Our Purchasing Director Chuck Kimerline acquainted me with Anthony Iannarino and The Sales Blog recently. Glancing through, I thought there were a lot of great takeaways for not only business owners, but anyone striving for success. This post was especially relevant.
How to Be a Pro
by S. Anthony Iannarino
Amateurs and professionals are different. Professionals do things that amateurs are unwilling to do.
- Proactive: There may be nothing that better defines you as a professional than your being proactive. Taking action before any action is necessary is what true professionals do. Professionals do things by intention. Waiting is for amateurs.
- Proficient: A professional has mad skills. They are proficient in what they do. They’ve got the situational knowledge, or experience, to know how to produce results. Professionals bring a level of expertise that brings with it trust.
- Provocative: There are times when, as a professional, you need a response. You need to shake things up to get things moving and get things done. The status quo sets just like concrete, and there is nothing professional about that. Professionals aren’t afraid to be provocative.
- Problem Solver: Professionals are problem solvers. They have the ability to look at a challenge and use their experience and their resourcefulness to find a way to overcome the obstacle or challenge confronting them. The amateur looks for a way to avoid dealing with the big, hairy problems. The professional relishes the challenge.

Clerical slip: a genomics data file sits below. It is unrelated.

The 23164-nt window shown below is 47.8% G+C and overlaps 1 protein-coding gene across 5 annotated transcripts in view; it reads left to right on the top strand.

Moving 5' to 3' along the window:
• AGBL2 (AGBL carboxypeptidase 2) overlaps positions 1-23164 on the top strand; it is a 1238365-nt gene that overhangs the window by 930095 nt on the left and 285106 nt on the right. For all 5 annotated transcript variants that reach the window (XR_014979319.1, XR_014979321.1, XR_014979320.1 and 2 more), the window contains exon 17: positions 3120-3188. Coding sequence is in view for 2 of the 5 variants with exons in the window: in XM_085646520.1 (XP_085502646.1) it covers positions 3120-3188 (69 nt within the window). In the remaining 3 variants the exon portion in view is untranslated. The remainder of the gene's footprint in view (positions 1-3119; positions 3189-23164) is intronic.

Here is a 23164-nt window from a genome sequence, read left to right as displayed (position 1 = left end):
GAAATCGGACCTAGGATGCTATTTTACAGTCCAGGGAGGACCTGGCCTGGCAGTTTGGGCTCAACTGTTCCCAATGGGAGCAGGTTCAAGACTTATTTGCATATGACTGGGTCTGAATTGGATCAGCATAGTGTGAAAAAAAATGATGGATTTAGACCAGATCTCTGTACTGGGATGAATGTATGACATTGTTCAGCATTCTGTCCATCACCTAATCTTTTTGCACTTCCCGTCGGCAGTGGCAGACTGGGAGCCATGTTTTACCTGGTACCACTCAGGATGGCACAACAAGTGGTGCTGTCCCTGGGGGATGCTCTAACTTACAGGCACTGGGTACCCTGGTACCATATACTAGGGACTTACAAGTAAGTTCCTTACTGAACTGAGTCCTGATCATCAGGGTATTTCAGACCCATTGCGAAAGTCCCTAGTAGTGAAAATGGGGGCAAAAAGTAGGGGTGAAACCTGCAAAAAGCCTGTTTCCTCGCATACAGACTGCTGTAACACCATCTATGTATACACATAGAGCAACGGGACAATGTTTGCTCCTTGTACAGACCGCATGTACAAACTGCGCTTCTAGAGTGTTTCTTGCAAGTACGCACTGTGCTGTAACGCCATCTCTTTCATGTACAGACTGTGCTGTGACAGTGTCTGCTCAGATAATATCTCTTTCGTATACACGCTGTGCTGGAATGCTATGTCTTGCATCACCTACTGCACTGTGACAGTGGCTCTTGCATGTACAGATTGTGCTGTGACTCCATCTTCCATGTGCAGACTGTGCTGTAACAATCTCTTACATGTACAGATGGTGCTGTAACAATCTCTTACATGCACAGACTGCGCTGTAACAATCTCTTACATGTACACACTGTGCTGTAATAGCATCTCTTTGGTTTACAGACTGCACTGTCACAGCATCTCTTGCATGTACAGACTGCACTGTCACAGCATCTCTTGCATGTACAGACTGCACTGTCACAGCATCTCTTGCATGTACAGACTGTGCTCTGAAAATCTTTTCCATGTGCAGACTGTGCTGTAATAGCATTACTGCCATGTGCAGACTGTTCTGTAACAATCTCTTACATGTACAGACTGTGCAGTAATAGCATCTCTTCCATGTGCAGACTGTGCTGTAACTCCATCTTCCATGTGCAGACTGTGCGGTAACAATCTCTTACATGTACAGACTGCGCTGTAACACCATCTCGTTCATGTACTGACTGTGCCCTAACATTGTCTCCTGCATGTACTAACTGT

- Productive: A true professional is productive. They produce. Result after result, always working, always generating new outcomes. The professional has a body of work as proof positive of their productivity. The amateur may show up at work, but the professional goes to work so that they can get to work.
- Process: The professional has a process. The amateur flies by the seat of their pants, always winging it and hoping for the best. The professional knows that the order in which things get done can have a massive impact on their results. They follow a process that ensures that they attain those results.
- Profitable: Amateurs work for free. The amateur enjoys what he does, but it’s a hobby. Professionals get paid for their work. The professional knows that when you create value, you are entitled to keep some of the value that you created. Professionals are paid and profitable.
Read the Original Article Here
Anthony Iannarino is an international speaker, author, and sales leader. He posts daily sales tips and insights to The Sales Blog. Learn more about Anthony, his keynotes & workshops, or contact him directly.